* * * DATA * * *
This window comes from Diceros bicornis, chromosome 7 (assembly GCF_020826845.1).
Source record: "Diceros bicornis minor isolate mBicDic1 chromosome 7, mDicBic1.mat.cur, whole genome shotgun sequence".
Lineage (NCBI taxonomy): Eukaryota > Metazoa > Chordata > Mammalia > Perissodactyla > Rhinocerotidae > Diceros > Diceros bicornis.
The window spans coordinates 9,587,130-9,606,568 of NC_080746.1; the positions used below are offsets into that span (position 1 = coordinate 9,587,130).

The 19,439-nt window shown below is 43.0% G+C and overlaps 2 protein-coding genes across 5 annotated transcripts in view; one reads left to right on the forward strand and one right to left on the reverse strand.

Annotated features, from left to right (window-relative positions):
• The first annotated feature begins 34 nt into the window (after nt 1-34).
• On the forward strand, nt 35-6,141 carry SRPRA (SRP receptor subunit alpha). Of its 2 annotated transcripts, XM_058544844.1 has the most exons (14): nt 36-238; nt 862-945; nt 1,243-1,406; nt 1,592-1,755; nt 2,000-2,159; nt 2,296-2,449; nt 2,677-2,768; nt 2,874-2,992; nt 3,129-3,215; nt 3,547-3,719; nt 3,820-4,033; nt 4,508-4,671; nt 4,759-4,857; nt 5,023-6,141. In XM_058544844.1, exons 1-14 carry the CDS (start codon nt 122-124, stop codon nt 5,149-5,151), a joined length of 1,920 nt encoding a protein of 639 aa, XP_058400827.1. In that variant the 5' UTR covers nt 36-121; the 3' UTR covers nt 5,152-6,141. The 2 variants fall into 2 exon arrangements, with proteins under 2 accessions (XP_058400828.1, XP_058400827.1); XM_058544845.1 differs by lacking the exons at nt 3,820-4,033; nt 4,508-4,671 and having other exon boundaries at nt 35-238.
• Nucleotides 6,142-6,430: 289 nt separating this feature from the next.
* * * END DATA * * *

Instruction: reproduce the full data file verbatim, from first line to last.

This window comes from Diceros bicornis, chromosome 7 (assembly GCF_020826845.1).
Source record: "Diceros bicornis minor isolate mBicDic1 chromosome 7, mDicBic1.mat.cur, whole genome shotgun sequence".
Lineage (NCBI taxonomy): Eukaryota > Metazoa > Chordata > Mammalia > Perissodactyla > Rhinocerotidae > Diceros > Diceros bicornis.
The window spans coordinates 9,587,130-9,606,568 of NC_080746.1; the positions used below are offsets into that span (position 1 = coordinate 9,587,130).

The 19,439-nt window shown below is 43.0% G+C and overlaps 2 protein-coding genes across 5 annotated transcripts in view; one reads left to right on the forward strand and one right to left on the reverse strand.

Annotated features, from left to right (window-relative positions):
• The first annotated feature begins 34 nt into the window (after nt 1-34).
• On the forward strand, nt 35-6,141 carry SRPRA (SRP receptor subunit alpha). Of its 2 annotated transcripts, XM_058544844.1 has the most exons (14): nt 36-238; nt 862-945; nt 1,243-1,406; nt 1,592-1,755; nt 2,000-2,159; nt 2,296-2,449; nt 2,677-2,768; nt 2,874-2,992; nt 3,129-3,215; nt 3,547-3,719; nt 3,820-4,033; nt 4,508-4,671; nt 4,759-4,857; nt 5,023-6,141. In XM_058544844.1, exons 1-14 carry the CDS (start codon nt 122-124, stop codon nt 5,149-5,151), a joined length of 1,920 nt encoding a protein of 639 aa, XP_058400827.1. In that variant the 5' UTR covers nt 36-121; the 3' UTR covers nt 5,152-6,141. The 2 variants fall into 2 exon arrangements, with proteins under 2 accessions (XP_058400828.1, XP_058400827.1); XM_058544845.1 differs by lacking the exons at nt 3,820-4,033; nt 4,508-4,671 and having other exon boundaries at nt 35-238.
• Nucleotides 6,142-6,430: 289 nt separating this feature from the next.